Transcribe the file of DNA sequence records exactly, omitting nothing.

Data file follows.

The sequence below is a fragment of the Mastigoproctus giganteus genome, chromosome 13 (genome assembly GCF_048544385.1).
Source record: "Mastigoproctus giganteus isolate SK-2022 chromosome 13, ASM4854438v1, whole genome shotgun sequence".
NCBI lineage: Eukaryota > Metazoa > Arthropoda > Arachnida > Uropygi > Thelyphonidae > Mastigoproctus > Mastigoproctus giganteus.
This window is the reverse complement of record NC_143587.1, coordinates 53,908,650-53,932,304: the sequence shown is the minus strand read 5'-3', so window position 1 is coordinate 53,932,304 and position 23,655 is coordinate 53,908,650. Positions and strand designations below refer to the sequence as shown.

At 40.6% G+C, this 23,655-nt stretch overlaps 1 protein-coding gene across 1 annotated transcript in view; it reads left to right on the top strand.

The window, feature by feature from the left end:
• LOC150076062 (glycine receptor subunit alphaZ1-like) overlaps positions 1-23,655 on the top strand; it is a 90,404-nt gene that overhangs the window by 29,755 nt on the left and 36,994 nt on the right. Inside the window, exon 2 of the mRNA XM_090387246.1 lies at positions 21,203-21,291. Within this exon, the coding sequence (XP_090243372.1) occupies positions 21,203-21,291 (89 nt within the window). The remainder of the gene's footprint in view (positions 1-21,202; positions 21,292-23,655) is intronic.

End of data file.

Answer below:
The sequence below is a fragment of the Mastigoproctus giganteus genome, chromosome 13 (genome assembly GCF_048544385.1).
Source record: "Mastigoproctus giganteus isolate SK-2022 chromosome 13, ASM4854438v1, whole genome shotgun sequence".
NCBI lineage: Eukaryota > Metazoa > Arthropoda > Arachnida > Uropygi > Thelyphonidae > Mastigoproctus > Mastigoproctus giganteus.
This window is the reverse complement of record NC_143587.1, coordinates 53,908,650-53,932,304: the sequence shown is the minus strand read 5'-3', so window position 1 is coordinate 53,932,304 and position 23,655 is coordinate 53,908,650. Positions and strand designations below refer to the sequence as shown.

At 40.6% G+C, this 23,655-nt stretch overlaps 1 protein-coding gene across 1 annotated transcript in view; it reads left to right on the top strand.

The window, feature by feature from the left end:
• LOC150076062 (glycine receptor subunit alphaZ1-like) overlaps positions 1-23,655 on the top strand; it is a 90,404-nt gene that overhangs the window by 29,755 nt on the left and 36,994 nt on the right. Inside the window, exon 2 of the mRNA XM_090387246.1 lies at positions 21,203-21,291. Within this exon, the coding sequence (XP_090243372.1) occupies positions 21,203-21,291 (89 nt within the window). The remainder of the gene's footprint in view (positions 1-21,202; positions 21,292-23,655) is intronic.